15. Larsson PA, Wågberg L (2009) Highly hydrophobic paper surfaces by wax adsorption onto polyelectrolyte multilayer treated fibres. In: 7th international paper and coating chemistry symposium, Hamilton, Canada, pp 299–300Google Scholar
  16. Larsson PA, Gimåker M, Wågberg L (2008) The influence of periodate oxidition on the moisture sorptivity and dimensional stability of paper. Cellulose 15(6):837–847CrossRefGoogle Scholar
  17. Larsson PA, Hoc M, Wågberg L (2009a) A novel approach to study the hydroexpansion mechanisms of paper using spray technique. Nordic Pulp Pap Res J 24(4):371–380CrossRefGoogle Scholar
  18. Larsson PA, Hoc M, Wågberg L (2009b) The influence of grammage, moisture content, fibre furnish and chemical modifications on the hygro- and hydro-expansion of paper. In: I’anson S (ed) Advances in pulp and paper research: transactions of the 14th fundamental research symposium held in Oxford, pp 355–388Google Scholar
  19. Lindström T, O’Brian H (1986) On the mechanism of sizing with alkylketene dimers. Part II. The kinetics of reaction between alkylketene dimers and cellulose. Nordic Pulp Pap Res J 1(1):34–42CrossRefGoogle Scholar
  20. Lingström R, Notley SM, Wågberg L (2007) Wettability changes in the formation of polymeric multilayers on cellulose fibres and their influence on wet adhesion. J Colloid Interface Sci 314(1):1–9CrossRefGoogle Scholar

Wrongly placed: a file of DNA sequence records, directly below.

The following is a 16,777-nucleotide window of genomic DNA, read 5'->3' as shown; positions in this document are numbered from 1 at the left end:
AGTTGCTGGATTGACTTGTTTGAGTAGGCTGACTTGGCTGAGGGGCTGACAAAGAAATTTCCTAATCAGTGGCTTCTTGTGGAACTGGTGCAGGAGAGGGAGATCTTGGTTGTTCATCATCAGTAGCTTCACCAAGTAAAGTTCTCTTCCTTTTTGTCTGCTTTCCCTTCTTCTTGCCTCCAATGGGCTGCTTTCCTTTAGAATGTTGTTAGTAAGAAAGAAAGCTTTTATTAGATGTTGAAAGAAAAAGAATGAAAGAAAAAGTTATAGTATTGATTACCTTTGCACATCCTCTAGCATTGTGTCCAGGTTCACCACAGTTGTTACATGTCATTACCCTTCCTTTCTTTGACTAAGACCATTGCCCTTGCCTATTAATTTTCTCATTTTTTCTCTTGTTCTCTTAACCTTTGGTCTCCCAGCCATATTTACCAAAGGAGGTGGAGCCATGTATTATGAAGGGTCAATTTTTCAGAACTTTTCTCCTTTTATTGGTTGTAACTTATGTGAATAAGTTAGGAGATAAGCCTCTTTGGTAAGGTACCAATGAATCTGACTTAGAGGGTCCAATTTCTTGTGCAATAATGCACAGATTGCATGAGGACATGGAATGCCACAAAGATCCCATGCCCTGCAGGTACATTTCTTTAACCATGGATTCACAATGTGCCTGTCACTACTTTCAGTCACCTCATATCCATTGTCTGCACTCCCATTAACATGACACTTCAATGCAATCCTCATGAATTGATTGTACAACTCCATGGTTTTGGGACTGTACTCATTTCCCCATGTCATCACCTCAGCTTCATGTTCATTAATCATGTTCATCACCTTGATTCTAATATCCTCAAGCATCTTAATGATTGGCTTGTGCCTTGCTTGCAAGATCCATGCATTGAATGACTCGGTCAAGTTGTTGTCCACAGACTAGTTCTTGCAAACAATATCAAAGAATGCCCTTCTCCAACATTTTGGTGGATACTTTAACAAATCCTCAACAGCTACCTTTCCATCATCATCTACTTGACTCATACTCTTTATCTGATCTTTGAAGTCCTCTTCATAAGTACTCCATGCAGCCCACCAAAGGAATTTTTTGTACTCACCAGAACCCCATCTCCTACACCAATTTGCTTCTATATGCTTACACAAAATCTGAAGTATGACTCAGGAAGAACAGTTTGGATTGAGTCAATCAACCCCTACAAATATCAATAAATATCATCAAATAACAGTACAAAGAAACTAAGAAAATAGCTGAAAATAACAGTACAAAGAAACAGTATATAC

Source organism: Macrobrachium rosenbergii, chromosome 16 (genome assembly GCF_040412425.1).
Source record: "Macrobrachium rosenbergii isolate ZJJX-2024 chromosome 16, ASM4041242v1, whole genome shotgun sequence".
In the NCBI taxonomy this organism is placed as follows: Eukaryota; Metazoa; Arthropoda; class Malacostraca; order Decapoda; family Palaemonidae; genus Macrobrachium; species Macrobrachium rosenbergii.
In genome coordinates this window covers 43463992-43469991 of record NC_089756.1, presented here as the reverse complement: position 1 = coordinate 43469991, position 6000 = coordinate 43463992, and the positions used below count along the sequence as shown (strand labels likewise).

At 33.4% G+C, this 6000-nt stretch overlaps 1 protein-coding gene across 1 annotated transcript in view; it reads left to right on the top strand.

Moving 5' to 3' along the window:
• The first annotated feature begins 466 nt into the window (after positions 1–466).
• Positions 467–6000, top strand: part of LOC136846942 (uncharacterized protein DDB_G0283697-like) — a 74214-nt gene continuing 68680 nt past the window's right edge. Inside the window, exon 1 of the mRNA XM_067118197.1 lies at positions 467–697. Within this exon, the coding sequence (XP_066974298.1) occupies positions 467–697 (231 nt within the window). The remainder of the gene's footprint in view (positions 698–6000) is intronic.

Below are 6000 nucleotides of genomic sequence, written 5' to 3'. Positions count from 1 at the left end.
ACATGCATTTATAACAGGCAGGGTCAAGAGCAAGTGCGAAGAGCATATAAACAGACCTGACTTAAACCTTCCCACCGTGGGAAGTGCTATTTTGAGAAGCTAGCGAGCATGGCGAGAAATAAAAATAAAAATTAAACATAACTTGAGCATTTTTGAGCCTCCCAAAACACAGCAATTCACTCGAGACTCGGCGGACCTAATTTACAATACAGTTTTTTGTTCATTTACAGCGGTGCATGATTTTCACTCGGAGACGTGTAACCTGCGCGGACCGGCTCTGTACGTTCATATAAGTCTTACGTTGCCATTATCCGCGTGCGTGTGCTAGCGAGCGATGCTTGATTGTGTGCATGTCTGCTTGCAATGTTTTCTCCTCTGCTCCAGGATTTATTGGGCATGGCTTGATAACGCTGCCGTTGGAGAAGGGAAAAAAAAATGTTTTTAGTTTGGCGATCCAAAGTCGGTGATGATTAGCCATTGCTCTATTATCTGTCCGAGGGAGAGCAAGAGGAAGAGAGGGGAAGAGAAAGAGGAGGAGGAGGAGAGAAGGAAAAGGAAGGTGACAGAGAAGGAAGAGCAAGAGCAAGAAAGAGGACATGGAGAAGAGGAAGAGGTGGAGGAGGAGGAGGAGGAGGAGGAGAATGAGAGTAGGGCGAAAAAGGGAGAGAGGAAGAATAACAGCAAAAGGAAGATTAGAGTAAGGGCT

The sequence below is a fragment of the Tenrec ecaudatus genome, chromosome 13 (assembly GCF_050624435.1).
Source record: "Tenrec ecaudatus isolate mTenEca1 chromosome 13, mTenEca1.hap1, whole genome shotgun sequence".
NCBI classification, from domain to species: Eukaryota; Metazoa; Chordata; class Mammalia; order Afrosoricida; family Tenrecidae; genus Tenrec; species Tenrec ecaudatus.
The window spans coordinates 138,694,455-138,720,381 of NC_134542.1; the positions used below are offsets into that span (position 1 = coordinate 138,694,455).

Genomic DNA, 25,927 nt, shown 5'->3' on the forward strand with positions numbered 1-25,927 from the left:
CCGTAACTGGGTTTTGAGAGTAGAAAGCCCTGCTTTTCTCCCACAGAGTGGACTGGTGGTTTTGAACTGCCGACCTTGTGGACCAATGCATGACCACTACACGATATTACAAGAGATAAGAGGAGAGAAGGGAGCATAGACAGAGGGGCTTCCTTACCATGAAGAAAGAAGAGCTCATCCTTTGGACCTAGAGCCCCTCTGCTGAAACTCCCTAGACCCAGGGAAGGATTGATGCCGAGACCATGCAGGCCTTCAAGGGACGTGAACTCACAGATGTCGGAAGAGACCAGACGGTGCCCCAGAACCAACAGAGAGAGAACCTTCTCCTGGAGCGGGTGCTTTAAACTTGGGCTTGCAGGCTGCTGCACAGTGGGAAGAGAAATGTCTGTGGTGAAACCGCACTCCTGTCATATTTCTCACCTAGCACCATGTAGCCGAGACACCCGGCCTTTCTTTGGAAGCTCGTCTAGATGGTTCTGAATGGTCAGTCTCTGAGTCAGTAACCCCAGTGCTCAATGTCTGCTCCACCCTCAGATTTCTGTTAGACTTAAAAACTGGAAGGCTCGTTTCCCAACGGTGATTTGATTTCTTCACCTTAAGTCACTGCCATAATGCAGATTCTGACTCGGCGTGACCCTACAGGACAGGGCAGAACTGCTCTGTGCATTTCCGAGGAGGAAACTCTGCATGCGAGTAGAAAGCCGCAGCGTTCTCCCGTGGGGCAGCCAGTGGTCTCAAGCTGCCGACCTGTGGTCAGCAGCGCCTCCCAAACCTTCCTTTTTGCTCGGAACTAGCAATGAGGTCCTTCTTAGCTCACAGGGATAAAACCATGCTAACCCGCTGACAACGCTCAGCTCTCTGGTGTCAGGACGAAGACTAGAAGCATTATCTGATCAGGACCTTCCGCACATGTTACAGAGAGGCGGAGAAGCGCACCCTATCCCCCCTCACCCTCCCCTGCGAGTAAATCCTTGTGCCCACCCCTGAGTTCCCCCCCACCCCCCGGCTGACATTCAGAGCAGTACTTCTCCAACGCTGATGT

21. Mao CQ, Kortschot MT, Farnood R, Spelt JK (2003) Local rewetting and distortion of paper. Nord Pulp Pap Res J 18:10–17CrossRefGoogle Scholar
  22. Niskanen KJ, Kuskowski SJ, Bronkhorst CA (1997) Dynamic hygroexpansion of paperboards. Nordic Pulp Pap Res J 12:103–110CrossRefGoogle Scholar
  23. Page DH, Tydeman PA (1962) A new theory of the shrinkage, structure and properties of paper. In: Bolam F (ed) Formation and structure of paper, transaction of the symposium held at Oxford, September 1961, vol 1, pp 397–413Google Scholar
  24. Salmén L, Fellers C, Htun M (1985) The in-plane and out-of-plane hygroexpansional properties of paper. In: Punton V (ed) Papermaking raw materials—their interaction with the production process and their effect on paper properties: transactions of the 8th fundamental research symposium held at Oxford, vol 3, pp 511–527Google Scholar